On a recent rainy day trip to our local grocer to replenish our yogurt stash, we were hit with a genius idea. You see, we eat so much yogurt, by the time we had returned to the store from our last trip where we bought all the FAGE they had, they were still sold out and waiting for a shipment.

As the rain fell on our sad walk back to the car, we had no one to shake our fists at but ourselves. So the idea, let’s start making our own yogurt.

And let’s do it today so we will have some for breakfast tomorrow because all we have left is one 6 oz. container and 6:30am is too early to have a food fight.

Homemade yogurt is surprisingly easy and our version is incredibly simple and economical. All you need is a vessel for your finished product, milk, and a few spoonfuls of any plain yogurt in your fridge. After 20 minutes of work and one night of peaceful sleep, you can turn your one lone, last container of yogurt into an entire quart of homemade goodness!

We went home and found a few Mason jars of various sizes, depending on your own organizational state of mind, you may do better finding ones of similar size just for continuity. We also had a jug of grass fed milk – regular, full fat milk. If you prefer non-fat dairy products, don’t worry. That works in this recipe too although it may end up a little thinner than the store bought variety you are used to. That’s because most non-fat yogurts contain thickeners. If you really miss that texture, drain your finished product in cheesecloth inside a strainer or colander, over a small bowl, overnight in the fridge.



  • 4 cups of milk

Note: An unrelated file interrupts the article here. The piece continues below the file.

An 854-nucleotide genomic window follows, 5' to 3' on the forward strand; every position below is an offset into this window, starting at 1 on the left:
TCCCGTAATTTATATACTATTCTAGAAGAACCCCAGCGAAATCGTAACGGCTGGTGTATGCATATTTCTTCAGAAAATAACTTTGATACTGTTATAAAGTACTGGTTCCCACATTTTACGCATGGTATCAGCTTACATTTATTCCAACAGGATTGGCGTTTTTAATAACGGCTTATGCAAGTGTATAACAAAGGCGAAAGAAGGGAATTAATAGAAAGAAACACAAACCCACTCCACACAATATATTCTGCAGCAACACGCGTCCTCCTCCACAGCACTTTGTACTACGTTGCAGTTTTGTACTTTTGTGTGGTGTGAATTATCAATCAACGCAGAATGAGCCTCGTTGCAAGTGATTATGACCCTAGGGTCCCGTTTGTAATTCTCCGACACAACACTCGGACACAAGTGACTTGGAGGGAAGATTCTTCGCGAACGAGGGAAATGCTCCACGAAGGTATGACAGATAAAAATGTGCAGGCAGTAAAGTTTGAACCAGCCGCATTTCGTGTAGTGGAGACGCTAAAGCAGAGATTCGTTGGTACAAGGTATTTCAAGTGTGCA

• 3 tablespoons of your favorite plain yogurt



Thermometer, medium sauce pot, oven


sterilize jars

Begin by sterilizing your jars and equipment. You can use your dishwasher, as most have a sanitizing setting or you can go old school and use a pot of boiling water like us.



After your jars are dry and ready, pour milk into the sauce pot and set your burner or flame to medium-low. Using a thermometer, periodically check the temperature of the milk as you occasionally stir it. Be careful here, you don’t want the milk to scald. When it reaches 180°F, remove the pot from the heat and allow the milk to cool to 115°F. (If you’re in a hurry, you can use a large ice bath to expedite the cooling process)

milk in pot milk to 180 milk to 116

Once the temperature reaches 115°F and no lower, add the yogurt and slowly stir to combine.

add yogurtpour in jars

Pour the mixture into prepared jars, cover with plastic wrap and incubate at 110°F for at least 5 hours or overnight. This sounds tricky but if you have an oven with a pilot light, you can place your jars directly on top of your oven rack and leave the light on.jars in oven

If you don’t have an oven with a pilot light, a microwave with a microwaveable heating pad will do the trick. Or inside a crock pot, with water hitting the jars at the halfway point, set to its lowest setting. You just want to be sure you are wrapping your yogurt in a safe 110°F-115°’F environment where all those good bacteria within it can thrive. Also important is a still, quiet location. Any jostling or movement could affect our final product.

final product


After five hours or the next morning, check your yogurt. It should look thick and creamy. If it still looks like milk, it needs more time. Once you feel your yogurt has developed, cap it and put it in the fridge for 2-3 hours to chill. During this time, your yogurt will thicken even more. Remember, no jostling around!

Your yogurt can stay in the fridge for up to two weeks! We found that the flavor was best in the few days following our experiment, after a week it loses a little bit of steam. That’s ok with us though because it normally doesn’t stand of chance of lasting more than a few days in our fridge.